THE THIRD WORLD NATION OF VENEZUELA Venezuela, officially Bolivarian Republic of Venezuela, is the sixth largest country in South America, unique in landscape, flora, fauna, and wild life that rival the larger nations in South America. In fact, due to it's uniqueness, Venezuela is as much a Caribbean country as it is a South American one. Geography & Climate: Venezuela lies at the northern extreme of South America, bordered by Columbia to the West, Brazil to the South, Guyana to the East, and the Caribbean Sea to the North. The country is just over 900,000 square kilometers, divided into 23 states. The area includes stretches of the Andes Mountains, huge areas of Amazonian rain forest, fertile plains, miles of Caribbean shoreline and even a small desert.
The nation also has two geographical superlatives, the world's highest waterfall and South America's biggest lake. Because of its proximity to the Equator, Venezuela experiences few climatic variations, just two seasons, dry [December to April] and wet [May to November] and an average temperature of 27 C. Economy: Whatever economic development has occurred in Venezuela, is largely due to the enormous natural resources of oil. The country was the world's third largest exporter of oil, its ninth largest producer of oil, and accounted for more oil reserves than any other nation in the Western Hemisphere. The national petroleum company, Venezuelan Petroleum Corporation was also the third largest international conglomerate.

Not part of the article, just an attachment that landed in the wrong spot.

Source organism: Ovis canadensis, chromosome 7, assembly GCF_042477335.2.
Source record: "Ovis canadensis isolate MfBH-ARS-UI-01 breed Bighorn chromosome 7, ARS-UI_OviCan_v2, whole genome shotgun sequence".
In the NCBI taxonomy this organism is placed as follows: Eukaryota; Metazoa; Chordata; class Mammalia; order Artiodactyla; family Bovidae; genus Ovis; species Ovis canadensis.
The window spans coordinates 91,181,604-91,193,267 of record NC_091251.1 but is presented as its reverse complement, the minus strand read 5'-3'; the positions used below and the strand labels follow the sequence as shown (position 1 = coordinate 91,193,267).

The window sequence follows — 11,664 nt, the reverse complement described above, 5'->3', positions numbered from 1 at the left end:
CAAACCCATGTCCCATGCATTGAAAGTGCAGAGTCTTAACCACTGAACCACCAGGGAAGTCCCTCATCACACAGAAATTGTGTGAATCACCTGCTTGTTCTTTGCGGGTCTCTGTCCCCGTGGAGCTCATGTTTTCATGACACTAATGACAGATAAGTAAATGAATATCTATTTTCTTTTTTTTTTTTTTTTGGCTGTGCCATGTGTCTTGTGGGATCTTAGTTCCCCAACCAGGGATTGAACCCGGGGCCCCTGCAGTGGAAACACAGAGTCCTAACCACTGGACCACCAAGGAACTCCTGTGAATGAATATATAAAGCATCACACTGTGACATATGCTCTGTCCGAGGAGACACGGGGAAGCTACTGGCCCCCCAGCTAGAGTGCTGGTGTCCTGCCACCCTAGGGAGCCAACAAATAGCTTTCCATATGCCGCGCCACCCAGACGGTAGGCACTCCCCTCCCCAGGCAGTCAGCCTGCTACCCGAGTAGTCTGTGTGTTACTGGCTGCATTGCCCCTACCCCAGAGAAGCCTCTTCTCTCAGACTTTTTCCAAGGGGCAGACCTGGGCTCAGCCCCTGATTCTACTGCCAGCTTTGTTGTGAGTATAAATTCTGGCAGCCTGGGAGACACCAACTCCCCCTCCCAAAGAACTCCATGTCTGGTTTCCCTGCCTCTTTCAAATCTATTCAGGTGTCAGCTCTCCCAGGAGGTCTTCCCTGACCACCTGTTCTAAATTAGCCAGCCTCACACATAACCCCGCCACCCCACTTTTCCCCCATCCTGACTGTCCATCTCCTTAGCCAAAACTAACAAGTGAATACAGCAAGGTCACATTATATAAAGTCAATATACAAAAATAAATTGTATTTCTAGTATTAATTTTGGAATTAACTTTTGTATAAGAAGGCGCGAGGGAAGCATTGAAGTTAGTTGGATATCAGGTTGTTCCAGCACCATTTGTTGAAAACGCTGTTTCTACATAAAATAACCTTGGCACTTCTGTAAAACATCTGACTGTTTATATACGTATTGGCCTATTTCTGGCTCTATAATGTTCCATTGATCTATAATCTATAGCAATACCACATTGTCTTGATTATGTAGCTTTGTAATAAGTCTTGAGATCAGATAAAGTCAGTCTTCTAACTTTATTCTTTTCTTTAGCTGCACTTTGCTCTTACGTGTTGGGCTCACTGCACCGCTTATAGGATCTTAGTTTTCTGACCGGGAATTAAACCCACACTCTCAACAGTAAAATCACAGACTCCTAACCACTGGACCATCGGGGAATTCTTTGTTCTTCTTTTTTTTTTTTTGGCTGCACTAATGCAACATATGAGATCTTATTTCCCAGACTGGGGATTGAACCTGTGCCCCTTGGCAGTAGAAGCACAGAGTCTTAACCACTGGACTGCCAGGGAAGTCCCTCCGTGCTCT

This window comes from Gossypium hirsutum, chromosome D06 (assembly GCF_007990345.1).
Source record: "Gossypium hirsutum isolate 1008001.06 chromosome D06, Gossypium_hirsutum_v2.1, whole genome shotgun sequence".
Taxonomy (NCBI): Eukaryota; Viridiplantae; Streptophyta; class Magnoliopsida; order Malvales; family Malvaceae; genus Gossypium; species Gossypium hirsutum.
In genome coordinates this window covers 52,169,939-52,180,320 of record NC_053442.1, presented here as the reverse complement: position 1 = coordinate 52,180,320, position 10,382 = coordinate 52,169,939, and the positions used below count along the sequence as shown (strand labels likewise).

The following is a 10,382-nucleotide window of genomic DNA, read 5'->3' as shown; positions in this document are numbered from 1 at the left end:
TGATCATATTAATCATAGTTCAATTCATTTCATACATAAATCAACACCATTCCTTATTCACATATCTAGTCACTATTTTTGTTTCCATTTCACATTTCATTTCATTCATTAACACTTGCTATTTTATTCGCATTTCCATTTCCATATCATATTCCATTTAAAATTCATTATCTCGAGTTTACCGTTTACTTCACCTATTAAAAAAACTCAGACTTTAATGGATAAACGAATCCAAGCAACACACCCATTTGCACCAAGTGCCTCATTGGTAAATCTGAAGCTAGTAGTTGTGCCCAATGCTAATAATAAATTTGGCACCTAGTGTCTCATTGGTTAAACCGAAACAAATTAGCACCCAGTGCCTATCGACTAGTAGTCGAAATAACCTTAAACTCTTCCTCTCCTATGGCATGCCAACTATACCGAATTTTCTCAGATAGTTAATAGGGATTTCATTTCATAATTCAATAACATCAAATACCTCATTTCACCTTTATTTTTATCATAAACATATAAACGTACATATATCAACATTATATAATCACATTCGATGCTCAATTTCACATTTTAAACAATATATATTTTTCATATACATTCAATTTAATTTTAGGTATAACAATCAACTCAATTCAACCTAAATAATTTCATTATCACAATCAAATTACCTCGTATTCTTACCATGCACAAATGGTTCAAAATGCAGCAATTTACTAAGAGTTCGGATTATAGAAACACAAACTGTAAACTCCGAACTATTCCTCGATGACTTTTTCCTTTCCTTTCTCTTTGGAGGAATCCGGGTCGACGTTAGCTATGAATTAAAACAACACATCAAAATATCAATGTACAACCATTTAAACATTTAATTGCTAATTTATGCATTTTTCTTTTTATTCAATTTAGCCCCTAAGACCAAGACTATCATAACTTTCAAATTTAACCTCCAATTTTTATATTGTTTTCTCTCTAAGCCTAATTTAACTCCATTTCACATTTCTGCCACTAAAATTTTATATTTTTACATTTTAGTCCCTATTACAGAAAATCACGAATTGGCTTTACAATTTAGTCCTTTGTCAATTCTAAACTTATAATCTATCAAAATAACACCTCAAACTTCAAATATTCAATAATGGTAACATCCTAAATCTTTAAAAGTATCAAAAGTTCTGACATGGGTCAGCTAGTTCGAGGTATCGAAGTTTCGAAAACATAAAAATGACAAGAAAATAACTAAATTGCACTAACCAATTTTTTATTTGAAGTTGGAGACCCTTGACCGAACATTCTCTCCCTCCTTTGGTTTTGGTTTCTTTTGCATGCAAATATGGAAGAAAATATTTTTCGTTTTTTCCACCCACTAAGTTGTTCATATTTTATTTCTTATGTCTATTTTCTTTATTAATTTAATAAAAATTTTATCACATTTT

In 1973 the Organization of Oil producing countries succeeded in raising the price of oil drastically, a major boost to the economy. If you meet a business traveler in Venezuela, there's a good chance they work in the petroleum industry. Because of its immense mineral wealth, Venezuela in 1990 was poised to become an international leader in the export of coal, iron, steel, and aluminum. The country's gross domestic product in 1988 was approximately US $58 billion, or roughly US $3,100 per capita.
Although the petroleum industry has dominated the Venezuelan economy since the 1920's, aluminum, steel, and petrochemicals are catching up. As long as there is a class system separating the rich from the poor and unstable government, and a high birth rate, the oil reserves cannot take the country out of it's third world grouping with South America. Although corrupt politicians and drug cartels can taint tourism, the diversification may be what Venezuela needs to keep off International Welfare Assistance. Maybe the United States could enter into a trade agreement and swap for oil for aid money.
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